The W3C publishes web standards. Most browser developers do their best to follow W3C standards. Currently, Apple's Safari is the most W3C-compliant browser available. However, the Gecko-based browsers (Mozilla, Camino, Firefox, etc.) are close. If website developers wrote to W3C standards rather than to the specific Microsoft browser, the world would be a better place. Unfortunately, some developers require IE for using their sites. Substitutes will not work.
     
  14. radiantm3 macrumors 65816

    radiantm3

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    #14
    Not just macintosh. All non-ei browsers. And yes it is microsoft's fault. They are using proprietary code that only works in their browser. Safari, mozilla, and opera all are working towards following web standards. Web standards has been around forever and microsoft and your bank have had plenty of time to make cross-platform websites that support standards. I'm assuming you don't know much about how the web works.
     
  15. radiantm3 macrumors 65816

    radiantm3

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    #15
    Beat me to it. :D
     
  16. bousozoku Moderator emeritus

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    Jun 25, 2002
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    Gone but not forgotten.
    #16
    Actually, a lot of the problems were initially related to Microsoft's resistance to web standards. Now, projects started that way linger. I never had a problem with OWA and Mozilla.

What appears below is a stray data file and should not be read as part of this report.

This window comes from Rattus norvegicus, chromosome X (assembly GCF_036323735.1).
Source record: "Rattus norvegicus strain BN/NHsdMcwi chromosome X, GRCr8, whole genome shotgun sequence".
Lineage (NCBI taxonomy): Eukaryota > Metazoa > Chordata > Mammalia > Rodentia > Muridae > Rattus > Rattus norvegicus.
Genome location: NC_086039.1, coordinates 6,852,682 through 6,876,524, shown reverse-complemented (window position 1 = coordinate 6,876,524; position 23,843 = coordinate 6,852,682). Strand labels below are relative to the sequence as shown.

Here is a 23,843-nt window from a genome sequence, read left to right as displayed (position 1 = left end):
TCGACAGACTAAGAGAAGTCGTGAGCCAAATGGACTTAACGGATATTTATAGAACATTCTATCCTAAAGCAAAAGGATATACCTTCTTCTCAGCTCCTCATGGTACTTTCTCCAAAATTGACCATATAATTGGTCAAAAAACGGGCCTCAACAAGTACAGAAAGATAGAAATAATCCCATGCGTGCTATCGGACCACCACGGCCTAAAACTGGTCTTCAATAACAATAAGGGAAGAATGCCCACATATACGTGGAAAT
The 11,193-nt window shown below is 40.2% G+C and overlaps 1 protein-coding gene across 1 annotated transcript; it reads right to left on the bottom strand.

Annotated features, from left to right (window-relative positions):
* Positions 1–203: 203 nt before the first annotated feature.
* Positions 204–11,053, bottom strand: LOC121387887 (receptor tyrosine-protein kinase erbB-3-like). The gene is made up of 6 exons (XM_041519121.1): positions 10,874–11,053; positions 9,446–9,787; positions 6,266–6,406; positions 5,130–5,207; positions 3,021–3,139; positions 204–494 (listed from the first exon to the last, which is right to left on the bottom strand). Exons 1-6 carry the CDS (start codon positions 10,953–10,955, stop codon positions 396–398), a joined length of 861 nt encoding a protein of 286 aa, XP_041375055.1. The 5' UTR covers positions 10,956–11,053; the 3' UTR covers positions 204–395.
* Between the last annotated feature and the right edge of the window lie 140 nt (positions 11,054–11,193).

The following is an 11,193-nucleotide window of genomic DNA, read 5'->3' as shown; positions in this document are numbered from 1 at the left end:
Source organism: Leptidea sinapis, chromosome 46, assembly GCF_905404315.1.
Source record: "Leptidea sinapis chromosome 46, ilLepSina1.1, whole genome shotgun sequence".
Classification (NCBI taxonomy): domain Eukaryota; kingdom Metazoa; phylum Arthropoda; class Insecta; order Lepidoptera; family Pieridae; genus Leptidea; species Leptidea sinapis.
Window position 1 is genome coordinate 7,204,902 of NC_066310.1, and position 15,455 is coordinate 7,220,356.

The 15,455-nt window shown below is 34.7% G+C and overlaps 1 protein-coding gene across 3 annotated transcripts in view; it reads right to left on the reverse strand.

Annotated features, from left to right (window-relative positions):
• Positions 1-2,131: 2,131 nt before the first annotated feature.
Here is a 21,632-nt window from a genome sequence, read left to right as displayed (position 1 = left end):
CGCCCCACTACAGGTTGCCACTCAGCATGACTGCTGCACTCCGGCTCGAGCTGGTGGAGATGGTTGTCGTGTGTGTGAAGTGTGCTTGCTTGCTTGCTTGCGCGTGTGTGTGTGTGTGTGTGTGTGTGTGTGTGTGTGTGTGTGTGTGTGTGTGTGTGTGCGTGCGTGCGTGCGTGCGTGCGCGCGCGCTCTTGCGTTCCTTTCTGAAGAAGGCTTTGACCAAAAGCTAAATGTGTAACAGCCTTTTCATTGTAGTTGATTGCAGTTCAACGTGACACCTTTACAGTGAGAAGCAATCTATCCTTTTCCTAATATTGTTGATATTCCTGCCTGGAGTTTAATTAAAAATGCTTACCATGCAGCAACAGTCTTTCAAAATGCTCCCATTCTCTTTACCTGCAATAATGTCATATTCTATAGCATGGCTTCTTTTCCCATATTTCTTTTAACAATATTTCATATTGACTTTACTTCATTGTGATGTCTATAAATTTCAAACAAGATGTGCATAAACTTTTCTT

If you look at page info, you'll notice that Firefox has a web standards mode and a quirks mode. Unfortunately, a lot of sites are coded improperly and require quirks mode. If MS would fully embrace web standards, both with their browsers and their development products, the incompatibilities would dwindle quickly.
     
  17. dragula53 thread starter macrumors regular

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    Jun 23, 2003
    #17
    No need to be condescending. Yes, I understand that IE is not standards compliant. and web pages aren't standards compliant. But when your browser is 80% of the market, you are the standard.

    The fact that safari passes the acid2 test doesn't help it render my bank.

    Using the excuses "Web designers are sloppy, it's their fault" "Microsoft tried to change the standards, it's their fault" doesn't improve my functionality, it just gives me a scapegoat. I don't need one of those.

    I need a web browser that will render everything properly.
     
  18. radiantm3 macrumors 65816

    radiantm3

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    #18
    As I need a car that will never break down. ;)
     
  19. dragula53 thread starter macrumors regular

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    Jun 23, 2003
    #19
    When your car only works at 80% of the gas stations you go to, and one of the non-functioning gas stations is on the closest corner to your house, our analogy will be complete.